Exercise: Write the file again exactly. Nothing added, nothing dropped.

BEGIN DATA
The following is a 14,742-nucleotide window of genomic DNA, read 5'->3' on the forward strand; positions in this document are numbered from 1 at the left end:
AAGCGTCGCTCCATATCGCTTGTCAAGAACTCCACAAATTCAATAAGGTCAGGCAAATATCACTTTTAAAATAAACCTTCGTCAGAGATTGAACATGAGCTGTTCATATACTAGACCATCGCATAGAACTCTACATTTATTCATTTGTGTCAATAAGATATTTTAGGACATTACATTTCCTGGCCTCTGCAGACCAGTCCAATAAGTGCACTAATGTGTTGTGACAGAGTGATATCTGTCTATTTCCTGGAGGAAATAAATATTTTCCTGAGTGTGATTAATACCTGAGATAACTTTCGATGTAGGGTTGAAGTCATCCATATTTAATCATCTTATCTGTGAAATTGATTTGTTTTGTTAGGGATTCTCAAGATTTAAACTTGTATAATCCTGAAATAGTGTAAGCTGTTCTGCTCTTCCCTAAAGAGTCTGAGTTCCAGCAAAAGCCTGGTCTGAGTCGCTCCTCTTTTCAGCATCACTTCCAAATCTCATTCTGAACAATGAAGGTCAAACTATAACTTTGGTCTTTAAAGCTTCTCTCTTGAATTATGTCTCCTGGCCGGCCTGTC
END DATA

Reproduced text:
The following is a 14,742-nucleotide window of genomic DNA, read 5'->3' on the forward strand; positions in this document are numbered from 1 at the left end:
AAGCGTCGCTCCATATCGCTTGTCAAGAACTCCACAAATTCAATAAGGTCAGGCAAATATCACTTTTAAAATAAACCTTCGTCAGAGATTGAACATGAGCTGTTCATATACTAGACCATCGCATAGAACTCTACATTTATTCATTTGTGTCAATAAGATATTTTAGGACATTACATTTCCTGGCCTCTGCAGACCAGTCCAATAAGTGCACTAATGTGTTGTGACAGAGTGATATCTGTCTATTTCCTGGAGGAAATAAATATTTTCCTGAGTGTGATTAATACCTGAGATAACTTTCGATGTAGGGTTGAAGTCATCCATATTTAATCATCTTATCTGTGAAATTGATTTGTTTTGTTAGGGATTCTCAAGATTTAAACTTGTATAATCCTGAAATAGTGTAAGCTGTTCTGCTCTTCCCTAAAGAGTCTGAGTTCCAGCAAAAGCCTGGTCTGAGTCGCTCCTCTTTTCAGCATCACTTCCAAATCTCATTCTGAACAATGAAGGTCAAACTATAACTTTGGTCTTTAAAGCTTCTCTCTTGAATTATGTCTCCTGGCCGGCCTGTC